It’s a pretty typical scene… The parents work towards preparing a family dinner and everyone sits at the table. One of the children takes one look at their plate and says, “That looks yucky, I don’t wanna eat it…” I’ll give you three guesses as to what he’s pointing at but you’ll only need one. That’s right, he was referring to his vegetables. It’s a pretty common story, one that often carries one into adulthood. I mean honestly, if you put meat, potatoes and veggies on my plate and told me I could only pick two, it’s a pretty clear bet about which of the three would get left behind.
People will often go for the food choices that appeal to their taste and preference, which, on the one hand, makes quite a bit of sense. As an adult, most assume they’ve “done their time” with being told what to eat during their childhood and so, they’ll eat as they see fit during adulthood. Although that concept makes sense in theory, it only carries you as far as what tastes good on your tongue and doesn’t say much for the fact that proper nutrition requires some of the tasteless green stuff that most of us prefer not to have.
in fact, good healthy and proper nutrition requires everything that people who claim to be tying to get healthier avoid. One big one is carbohydrates. On the one side, I try and keep my carbs as low as possible since the more carbs I eat, the more insulin I have to take. Increased carbohydrates can also lead to weight gain, which is a significant pain in the ass to a Type-1 Diabetic in his 40’s who may be trying to slim down the inflated dad-bod. But I the sad reality is that carbs represent a bit of a chicken-or-the-egg scenario, where you need carbs for energy to work out but only the calorie deficit that cutting carbs can bring will lead to weight loss.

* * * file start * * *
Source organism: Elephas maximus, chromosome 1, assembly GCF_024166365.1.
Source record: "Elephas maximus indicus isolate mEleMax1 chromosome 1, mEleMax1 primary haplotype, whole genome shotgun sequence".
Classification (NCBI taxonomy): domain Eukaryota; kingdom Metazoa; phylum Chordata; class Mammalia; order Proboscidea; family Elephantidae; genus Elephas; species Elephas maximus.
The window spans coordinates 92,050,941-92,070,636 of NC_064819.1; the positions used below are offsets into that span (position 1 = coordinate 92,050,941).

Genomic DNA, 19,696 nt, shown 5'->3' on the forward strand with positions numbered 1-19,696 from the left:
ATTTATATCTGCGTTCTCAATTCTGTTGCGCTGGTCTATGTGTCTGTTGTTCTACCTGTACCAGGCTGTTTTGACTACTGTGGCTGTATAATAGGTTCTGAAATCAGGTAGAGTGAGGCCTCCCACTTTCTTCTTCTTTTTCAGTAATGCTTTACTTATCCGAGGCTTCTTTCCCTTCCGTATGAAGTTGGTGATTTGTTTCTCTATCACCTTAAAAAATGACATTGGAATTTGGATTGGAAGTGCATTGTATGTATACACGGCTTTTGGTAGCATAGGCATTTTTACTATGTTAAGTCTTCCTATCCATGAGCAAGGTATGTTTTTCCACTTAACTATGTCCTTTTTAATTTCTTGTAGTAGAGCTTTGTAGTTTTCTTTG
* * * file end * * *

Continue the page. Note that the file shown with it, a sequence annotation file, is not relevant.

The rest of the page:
For the most part, if I’m eating something and I anticipate working out, I’ll reduce or omit vegetables and carbohydrates since they also act as fillers. Nothing worse than trying to work out and put your all into something when your gut is full and you’re struggling to breathe for two reasons. Although most fitness gurus will agree that the only way to lose weight properly is to burn more calories than you take in, there has to be a balance. You need energy to exercise but you need to reduce the amount of food that gives you said energy in order for that exercise to slim you down.
So, what if you just fight through it? What if you decide you’re an absolute champ and can reduce your carb and calorie intake and just hammer through the effort? There are a number of symptoms and effects that you’ll likely feel as a result, and none of them are pleasant. I found a lovely little article posted by HealthLine.com that covers some of the worst ones quite nicely…
The top one is that you’ll be low on energy. If your take in less than the minimum calories you need in a day, your resting metabolic rate will lower and you’ll constantly feel tired because your body can’t support everything. This can sap your motivation and lead to skipping exercise because you just don’t have the energy? Sound familiar? I may or may not have written a post recently about that very thing. Self-recognizing certain health issues can go a long, long way. But I digress…
Being constantly hungry is another issue. And it plays into the old scenario where you go on a diet and try to lose weight, only to crash and binge-eat on a cheat day because your body is craving the calories you’re missing. It’ll also affect the quality of your sleep. So even if you sleep for eight hours because you’re exhausted from the low energy, that sleep won’t rejuvenate you and will likely be poor, especially if you feel hungry while trying to fall asleep.
There’s a host of other potential symptoms, including irritability, anxiety and constipation. You can click on the HealthLine link above to read further details on all of the symptoms they’ve listed. The reality is that while trying to decide how best to reduce your waistline, you need to be cautious and not reduce your calorie intake so far as to affect the very results you’re trying to achieve. I prefer to keep my meals low-carb, if not only because of the insulin requirement but for the weight loss effort. However, some of the symptoms I’ve described above have been what I’ve been feeling over recent months, which makes me raise an eyebrow. ☯️